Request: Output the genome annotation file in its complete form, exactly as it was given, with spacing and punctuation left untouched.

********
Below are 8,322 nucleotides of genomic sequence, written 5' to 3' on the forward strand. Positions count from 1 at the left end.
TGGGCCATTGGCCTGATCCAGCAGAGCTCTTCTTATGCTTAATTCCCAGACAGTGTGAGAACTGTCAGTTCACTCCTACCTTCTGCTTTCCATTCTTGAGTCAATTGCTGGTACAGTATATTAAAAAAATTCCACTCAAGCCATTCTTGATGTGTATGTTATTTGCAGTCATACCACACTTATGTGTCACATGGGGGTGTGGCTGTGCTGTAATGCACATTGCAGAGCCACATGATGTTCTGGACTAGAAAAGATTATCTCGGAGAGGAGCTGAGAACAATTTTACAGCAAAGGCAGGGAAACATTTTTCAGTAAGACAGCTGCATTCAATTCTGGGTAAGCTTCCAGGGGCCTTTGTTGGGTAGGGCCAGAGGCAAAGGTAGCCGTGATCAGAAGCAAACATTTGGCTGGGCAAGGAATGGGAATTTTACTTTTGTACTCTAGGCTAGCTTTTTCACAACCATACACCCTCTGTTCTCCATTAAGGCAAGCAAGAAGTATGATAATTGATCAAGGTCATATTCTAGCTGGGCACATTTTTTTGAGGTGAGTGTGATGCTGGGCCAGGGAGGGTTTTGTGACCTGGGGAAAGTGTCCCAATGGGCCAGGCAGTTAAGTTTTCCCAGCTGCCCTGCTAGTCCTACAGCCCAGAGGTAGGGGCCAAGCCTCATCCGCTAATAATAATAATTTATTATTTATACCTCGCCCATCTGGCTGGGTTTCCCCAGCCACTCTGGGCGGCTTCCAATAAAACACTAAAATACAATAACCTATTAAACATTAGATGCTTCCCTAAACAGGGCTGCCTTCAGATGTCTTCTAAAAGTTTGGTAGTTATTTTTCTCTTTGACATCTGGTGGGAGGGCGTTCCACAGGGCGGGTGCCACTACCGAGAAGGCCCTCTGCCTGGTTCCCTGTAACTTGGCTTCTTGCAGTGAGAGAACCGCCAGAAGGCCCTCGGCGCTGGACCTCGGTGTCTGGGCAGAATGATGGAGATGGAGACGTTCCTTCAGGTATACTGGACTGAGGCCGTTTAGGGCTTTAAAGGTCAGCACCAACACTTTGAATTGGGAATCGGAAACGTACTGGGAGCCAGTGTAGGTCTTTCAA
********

Below are 8,322 nucleotides of genomic sequence, written 5' to 3' on the forward strand. Positions count from 1 at the left end.
TGGGCCATTGGCCTGATCCAGCAGAGCTCTTCTTATGCTTAATTCCCAGACAGTGTGAGAACTGTCAGTTCACTCCTACCTTCTGCTTTCCATTCTTGAGTCAATTGCTGGTACAGTATATTAAAAAAATTCCACTCAAGCCATTCTTGATGTGTATGTTATTTGCAGTCATACCACACTTATGTGTCACATGGGGGTGTGGCTGTGCTGTAATGCACATTGCAGAGCCACATGATGTTCTGGACTAGAAAAGATTATCTCGGAGAGGAGCTGAGAACAATTTTACAGCAAAGGCAGGGAAACATTTTTCAGTAAGACAGCTGCATTCAATTCTGGGTAAGCTTCCAGGGGCCTTTGTTGGGTAGGGCCAGAGGCAAAGGTAGCCGTGATCAGAAGCAAACATTTGGCTGGGCAAGGAATGGGAATTTTACTTTTGTACTCTAGGCTAGCTTTTTCACAACCATACACCCTCTGTTCTCCATTAAGGCAAGCAAGAAGTATGATAATTGATCAAGGTCATATTCTAGCTGGGCACATTTTTTTGAGGTGAGTGTGATGCTGGGCCAGGGAGGGTTTTGTGACCTGGGGAAAGTGTCCCAATGGGCCAGGCAGTTAAGTTTTCCCAGCTGCCCTGCTAGTCCTACAGCCCAGAGGTAGGGGCCAAGCCTCATCCGCTAATAATAATAATTTATTATTTATACCTCGCCCATCTGGCTGGGTTTCCCCAGCCACTCTGGGCGGCTTCCAATAAAACACTAAAATACAATAACCTATTAAACATTAGATGCTTCCCTAAACAGGGCTGCCTTCAGATGTCTTCTAAAAGTTTGGTAGTTATTTTTCTCTTTGACATCTGGTGGGAGGGCGTTCCACAGGGCGGGTGCCACTACCGAGAAGGCCCTCTGCCTGGTTCCCTGTAACTTGGCTTCTTGCAGTGAGAGAACCGCCAGAAGGCCCTCGGCGCTGGACCTCGGTGTCTGGGCAGAATGATGGAGATGGAGACGTTCCTTCAGGTATACTGGACTGAGGCCGTTTAGGGCTTTAAAGGTCAGCACCAACACTTTGAATTGGGAATCGGAAACGTACTGGGAGCCAGTGTAGGTCTTTCAA